6a0120a8551282970b019b0134f884970dPast the egg noodles, traditional Chinese versions contain a variety of stir-fried vegetables with a brown soy-based sauce, and, can contain beef, pork, chicken, seafood or tofu. When it comes to the protein, "velveting" is an ancient Chinese technique used to coat proteins to protect them from overcooking.  To learn how Chinese restaurant chefs achieve that signature "velvety" soft texture we all love, read my post  ~ How to Velvet (Tenderize) Protein the Chinese Way ~.  

Difference = the preparation of and when the noodles enter the dish.

In the case of chow mein, which means fried noodles, it implies a method in which the noodles are fried at the beginning of the cooking process, set aside, and then added back to the stir-fry at serving time: soft fried = authentic Chinese, crisp fried = Americanized.  The noodles get cooked twice.  As a result, the noodles do not absorb the sauce, which is why chow mein contains a judicious amount of sauce.  Americanized chow mein sauce is light in color and runny.  

In the case of lo mein, which means tossed noodles, it implies a method in which the egg noodles get tossed into the stir-fry at the end of the cooking process.  The noodles get cooked once.  As a result, the noodles absorb some sauce and stay soft while the other previously-cooked ingredients get distributed evenly throughout, which is why lo mein dishes contain a more generous amount of sauce.  American and Chinese lo mein sauce is dark in color and drizzly.

And now for something completely different -- Italian style?

IMG_1860In the case of canned chow mein (which was my first experience with Chinese food as a kid in the early 1960's), it was the creation of Jeno Paulucci, the son of Italian immigrants, who, oddly, had a notion that chow mien seasoned with Italian spices would cater to the palates of European immigrants.  In 1946, Chun King marketed his kettle stewed version -- the meat, seasonings and vegetables got dumped into a kettle and stewed for hours.  All the home cook had to do was put the contents into a saucepan and reheat the stew.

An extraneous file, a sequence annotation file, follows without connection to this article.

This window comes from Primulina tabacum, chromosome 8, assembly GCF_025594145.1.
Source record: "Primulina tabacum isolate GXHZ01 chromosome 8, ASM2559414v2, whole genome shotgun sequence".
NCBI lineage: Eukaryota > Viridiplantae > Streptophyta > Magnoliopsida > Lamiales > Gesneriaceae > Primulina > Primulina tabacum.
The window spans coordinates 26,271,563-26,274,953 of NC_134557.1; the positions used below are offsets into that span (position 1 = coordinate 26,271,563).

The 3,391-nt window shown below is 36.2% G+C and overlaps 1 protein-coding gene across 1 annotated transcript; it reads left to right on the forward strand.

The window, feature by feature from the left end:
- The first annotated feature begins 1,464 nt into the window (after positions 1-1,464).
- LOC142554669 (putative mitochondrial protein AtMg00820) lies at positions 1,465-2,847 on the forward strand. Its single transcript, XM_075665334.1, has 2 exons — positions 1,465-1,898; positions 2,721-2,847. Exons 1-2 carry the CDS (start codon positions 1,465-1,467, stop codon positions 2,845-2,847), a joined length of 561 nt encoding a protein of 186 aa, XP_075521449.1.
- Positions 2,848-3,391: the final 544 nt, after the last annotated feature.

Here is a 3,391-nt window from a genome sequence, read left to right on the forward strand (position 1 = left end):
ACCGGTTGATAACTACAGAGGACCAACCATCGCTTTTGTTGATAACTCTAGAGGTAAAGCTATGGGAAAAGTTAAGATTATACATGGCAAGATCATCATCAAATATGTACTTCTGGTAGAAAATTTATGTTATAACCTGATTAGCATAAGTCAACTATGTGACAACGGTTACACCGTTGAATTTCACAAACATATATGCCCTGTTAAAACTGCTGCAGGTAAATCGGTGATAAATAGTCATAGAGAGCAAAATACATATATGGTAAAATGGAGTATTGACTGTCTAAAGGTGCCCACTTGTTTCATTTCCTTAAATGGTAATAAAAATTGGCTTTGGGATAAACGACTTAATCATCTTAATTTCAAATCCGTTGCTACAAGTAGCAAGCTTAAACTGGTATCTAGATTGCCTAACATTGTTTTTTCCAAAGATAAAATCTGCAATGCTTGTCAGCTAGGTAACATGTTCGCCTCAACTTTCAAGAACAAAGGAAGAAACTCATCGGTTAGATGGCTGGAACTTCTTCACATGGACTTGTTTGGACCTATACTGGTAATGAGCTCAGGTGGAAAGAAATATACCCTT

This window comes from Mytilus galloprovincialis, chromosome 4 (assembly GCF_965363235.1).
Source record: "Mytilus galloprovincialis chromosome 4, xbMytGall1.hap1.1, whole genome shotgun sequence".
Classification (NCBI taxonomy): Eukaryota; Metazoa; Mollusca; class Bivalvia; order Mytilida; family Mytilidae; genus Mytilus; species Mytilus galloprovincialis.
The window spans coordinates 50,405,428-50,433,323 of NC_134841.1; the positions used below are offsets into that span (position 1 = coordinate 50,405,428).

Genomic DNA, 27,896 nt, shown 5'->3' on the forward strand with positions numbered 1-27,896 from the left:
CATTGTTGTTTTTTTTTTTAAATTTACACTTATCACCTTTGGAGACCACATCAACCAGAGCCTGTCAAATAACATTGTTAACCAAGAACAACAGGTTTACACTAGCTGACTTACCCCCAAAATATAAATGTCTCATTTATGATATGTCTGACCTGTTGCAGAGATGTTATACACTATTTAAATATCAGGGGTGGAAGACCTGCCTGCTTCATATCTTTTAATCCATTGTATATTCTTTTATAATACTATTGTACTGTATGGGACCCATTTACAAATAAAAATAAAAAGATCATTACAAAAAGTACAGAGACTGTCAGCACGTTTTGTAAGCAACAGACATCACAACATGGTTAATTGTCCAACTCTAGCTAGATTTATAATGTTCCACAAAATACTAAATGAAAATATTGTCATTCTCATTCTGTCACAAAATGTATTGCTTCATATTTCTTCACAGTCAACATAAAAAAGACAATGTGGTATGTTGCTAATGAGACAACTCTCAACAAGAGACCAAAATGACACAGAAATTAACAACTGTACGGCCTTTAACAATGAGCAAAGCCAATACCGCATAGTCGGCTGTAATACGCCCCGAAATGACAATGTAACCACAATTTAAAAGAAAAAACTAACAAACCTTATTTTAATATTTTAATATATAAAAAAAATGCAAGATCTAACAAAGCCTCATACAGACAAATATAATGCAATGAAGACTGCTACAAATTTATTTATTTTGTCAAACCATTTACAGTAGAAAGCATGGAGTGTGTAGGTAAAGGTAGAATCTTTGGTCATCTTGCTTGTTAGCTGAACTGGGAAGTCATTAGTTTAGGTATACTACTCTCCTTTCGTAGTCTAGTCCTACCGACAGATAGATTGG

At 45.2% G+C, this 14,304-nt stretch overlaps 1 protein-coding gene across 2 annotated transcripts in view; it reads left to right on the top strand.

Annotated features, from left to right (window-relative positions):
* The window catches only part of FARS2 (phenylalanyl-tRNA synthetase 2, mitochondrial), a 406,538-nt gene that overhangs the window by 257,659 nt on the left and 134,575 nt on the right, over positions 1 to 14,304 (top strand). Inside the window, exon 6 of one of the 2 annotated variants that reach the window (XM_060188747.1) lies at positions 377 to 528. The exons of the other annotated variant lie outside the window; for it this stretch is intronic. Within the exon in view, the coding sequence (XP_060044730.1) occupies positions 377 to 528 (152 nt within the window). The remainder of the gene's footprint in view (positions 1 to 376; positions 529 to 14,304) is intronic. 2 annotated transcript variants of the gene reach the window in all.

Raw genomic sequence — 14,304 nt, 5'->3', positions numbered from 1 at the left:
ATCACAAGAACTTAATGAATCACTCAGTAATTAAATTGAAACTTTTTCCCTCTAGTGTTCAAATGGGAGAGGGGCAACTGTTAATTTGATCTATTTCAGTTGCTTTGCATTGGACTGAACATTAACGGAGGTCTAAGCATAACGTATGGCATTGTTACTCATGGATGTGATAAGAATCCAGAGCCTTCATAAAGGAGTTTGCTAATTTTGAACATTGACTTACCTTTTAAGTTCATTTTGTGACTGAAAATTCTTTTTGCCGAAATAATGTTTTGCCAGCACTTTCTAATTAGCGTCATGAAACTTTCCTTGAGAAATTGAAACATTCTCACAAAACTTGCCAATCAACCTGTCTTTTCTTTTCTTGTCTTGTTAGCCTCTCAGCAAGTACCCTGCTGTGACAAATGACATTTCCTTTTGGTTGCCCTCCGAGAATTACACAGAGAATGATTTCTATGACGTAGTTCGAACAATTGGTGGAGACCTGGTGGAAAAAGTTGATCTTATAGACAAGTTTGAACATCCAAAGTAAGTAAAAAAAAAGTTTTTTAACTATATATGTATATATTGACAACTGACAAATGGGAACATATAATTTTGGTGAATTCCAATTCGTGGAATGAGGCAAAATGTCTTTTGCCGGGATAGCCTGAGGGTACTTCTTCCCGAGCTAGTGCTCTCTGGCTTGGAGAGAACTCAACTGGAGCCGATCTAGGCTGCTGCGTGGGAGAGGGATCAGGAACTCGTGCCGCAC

Each portion got topped with some crispy store-bought chow mein noodles and dinner was served.  If he had paired his Italian-themed chow mein with a box of dried spaghetti-type chow-mein noodles that required boiling, I'd have spent my childhood eating Italian-themed lo mein too. Paulucci's company became so successful selling canned chow mein and chop suey (a similar dish, only served over steamed white rice) that President Gerald Ford quipped, "What could be more American than a business built on a good Italian recipe for chow mein and chop suey." Paulucci sold Chun King in 1966, then it was sold several more times, then dissolved in 1995.

Chow mein or lo mein?  I think I'll have a bit of both!

IMG_1901"We are all in this food world together." ~ Melanie Preschutti

(Recipe, Commentary and Photos courtesy of Melanie's Kitchen/Copyright 2023)